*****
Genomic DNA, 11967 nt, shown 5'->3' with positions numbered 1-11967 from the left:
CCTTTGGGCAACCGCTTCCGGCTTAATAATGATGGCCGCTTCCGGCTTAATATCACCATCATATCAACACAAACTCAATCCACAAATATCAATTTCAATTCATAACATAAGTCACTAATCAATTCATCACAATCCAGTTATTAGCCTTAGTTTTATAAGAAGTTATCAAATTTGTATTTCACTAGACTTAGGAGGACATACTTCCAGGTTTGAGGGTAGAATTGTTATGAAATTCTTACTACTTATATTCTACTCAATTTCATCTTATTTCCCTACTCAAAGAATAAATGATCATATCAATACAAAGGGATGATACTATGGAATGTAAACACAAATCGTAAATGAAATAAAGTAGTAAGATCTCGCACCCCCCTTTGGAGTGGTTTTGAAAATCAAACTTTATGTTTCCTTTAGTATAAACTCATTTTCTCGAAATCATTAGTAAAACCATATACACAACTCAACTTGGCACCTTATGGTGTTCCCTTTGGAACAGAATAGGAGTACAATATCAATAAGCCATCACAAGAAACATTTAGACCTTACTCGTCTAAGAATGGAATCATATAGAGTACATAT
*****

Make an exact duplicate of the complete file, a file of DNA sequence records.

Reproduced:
Genomic DNA, 11967 nt, shown 5'->3' with positions numbered 1-11967 from the left:
CCTTTGGGCAACCGCTTCCGGCTTAATAATGATGGCCGCTTCCGGCTTAATATCACCATCATATCAACACAAACTCAATCCACAAATATCAATTTCAATTCATAACATAAGTCACTAATCAATTCATCACAATCCAGTTATTAGCCTTAGTTTTATAAGAAGTTATCAAATTTGTATTTCACTAGACTTAGGAGGACATACTTCCAGGTTTGAGGGTAGAATTGTTATGAAATTCTTACTACTTATATTCTACTCAATTTCATCTTATTTCCCTACTCAAAGAATAAATGATCATATCAATACAAAGGGATGATACTATGGAATGTAAACACAAATCGTAAATGAAATAAAGTAGTAAGATCTCGCACCCCCCTTTGGAGTGGTTTTGAAAATCAAACTTTATGTTTCCTTTAGTATAAACTCATTTTCTCGAAATCATTAGTAAAACCATATACACAACTCAACTTGGCACCTTATGGTGTTCCCTTTGGAACAGAATAGGAGTACAATATCAATAAGCCATCACAAGAAACATTTAGACCTTACTCGTCTAAGAATGGAATCATATAGAGTACATAT